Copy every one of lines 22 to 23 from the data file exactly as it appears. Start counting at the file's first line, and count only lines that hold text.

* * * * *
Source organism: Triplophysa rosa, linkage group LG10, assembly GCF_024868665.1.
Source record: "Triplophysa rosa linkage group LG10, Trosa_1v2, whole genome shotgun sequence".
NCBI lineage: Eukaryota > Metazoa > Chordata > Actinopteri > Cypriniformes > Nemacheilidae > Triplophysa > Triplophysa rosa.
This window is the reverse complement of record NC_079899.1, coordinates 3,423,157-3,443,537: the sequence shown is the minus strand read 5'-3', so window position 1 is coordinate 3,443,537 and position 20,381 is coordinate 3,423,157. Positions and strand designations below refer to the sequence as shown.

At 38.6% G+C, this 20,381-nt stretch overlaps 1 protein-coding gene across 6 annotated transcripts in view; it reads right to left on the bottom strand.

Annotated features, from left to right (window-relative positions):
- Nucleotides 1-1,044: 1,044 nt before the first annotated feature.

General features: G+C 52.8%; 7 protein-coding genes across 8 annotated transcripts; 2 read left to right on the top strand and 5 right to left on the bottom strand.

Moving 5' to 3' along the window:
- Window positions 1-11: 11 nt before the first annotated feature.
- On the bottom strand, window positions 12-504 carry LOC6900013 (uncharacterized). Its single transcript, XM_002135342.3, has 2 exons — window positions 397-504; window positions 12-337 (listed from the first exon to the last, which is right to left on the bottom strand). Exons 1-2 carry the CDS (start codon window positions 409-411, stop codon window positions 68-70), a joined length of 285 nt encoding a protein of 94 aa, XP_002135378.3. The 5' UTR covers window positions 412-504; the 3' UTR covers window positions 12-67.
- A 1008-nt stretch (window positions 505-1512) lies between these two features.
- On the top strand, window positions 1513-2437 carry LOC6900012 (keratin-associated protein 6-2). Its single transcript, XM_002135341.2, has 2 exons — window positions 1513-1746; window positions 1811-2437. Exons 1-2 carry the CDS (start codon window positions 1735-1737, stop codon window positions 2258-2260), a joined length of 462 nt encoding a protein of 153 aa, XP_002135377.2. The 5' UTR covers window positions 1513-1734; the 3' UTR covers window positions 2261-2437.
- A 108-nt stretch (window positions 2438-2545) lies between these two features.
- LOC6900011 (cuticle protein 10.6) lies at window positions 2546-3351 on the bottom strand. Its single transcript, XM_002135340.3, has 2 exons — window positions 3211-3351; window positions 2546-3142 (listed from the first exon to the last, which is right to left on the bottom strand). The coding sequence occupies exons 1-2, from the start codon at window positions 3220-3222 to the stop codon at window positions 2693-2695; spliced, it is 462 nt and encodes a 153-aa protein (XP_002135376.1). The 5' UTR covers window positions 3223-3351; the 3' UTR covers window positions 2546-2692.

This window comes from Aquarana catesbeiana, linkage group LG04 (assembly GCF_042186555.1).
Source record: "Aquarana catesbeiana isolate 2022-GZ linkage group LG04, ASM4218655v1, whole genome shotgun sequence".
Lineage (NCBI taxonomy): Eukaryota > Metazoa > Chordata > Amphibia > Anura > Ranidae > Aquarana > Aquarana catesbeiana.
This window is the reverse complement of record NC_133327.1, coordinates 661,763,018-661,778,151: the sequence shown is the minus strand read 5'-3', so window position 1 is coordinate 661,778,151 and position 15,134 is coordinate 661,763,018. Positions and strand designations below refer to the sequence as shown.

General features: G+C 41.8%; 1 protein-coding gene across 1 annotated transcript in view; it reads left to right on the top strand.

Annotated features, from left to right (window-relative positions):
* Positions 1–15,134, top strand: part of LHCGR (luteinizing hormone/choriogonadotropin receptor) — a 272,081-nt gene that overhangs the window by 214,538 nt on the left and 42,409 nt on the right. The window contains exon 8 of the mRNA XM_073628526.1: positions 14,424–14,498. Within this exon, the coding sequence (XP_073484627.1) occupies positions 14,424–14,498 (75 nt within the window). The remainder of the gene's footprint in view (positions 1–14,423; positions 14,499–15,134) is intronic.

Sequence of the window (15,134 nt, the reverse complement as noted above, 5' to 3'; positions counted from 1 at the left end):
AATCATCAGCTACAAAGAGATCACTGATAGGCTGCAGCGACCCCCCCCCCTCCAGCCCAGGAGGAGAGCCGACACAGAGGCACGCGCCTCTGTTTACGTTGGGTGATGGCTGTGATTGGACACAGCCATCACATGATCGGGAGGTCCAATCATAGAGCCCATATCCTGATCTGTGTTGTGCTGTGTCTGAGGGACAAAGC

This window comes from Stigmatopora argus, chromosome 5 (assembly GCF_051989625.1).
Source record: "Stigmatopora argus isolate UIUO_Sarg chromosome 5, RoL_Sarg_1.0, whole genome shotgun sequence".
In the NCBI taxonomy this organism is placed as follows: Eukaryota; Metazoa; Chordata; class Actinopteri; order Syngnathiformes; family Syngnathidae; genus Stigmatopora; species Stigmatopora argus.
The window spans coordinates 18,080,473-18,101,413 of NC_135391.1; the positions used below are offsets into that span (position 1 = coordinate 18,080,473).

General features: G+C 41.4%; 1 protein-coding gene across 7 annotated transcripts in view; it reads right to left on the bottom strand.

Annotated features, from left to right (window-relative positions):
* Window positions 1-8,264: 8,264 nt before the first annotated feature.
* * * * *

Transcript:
* Positions 1–15,134, top strand: part of LHCGR (luteinizing hormone/choriogonadotropin receptor) — a 272,081-nt gene that overhangs the window by 214,538 nt on the left and 42,409 nt on the right. The window contains exon 8 of the mRNA XM_073628526.1: positions 14,424–14,498. Within this exon, the coding sequence (XP_073484627.1) occupies positions 14,424–14,498 (75 nt within the window). The remainder of the gene's footprint in view (positions 1–14,423; positions 14,499–15,134) is intronic.

Sequence of the window (15,134 nt, the reverse complement as noted above, 5' to 3'; positions counted from 1 at the left end):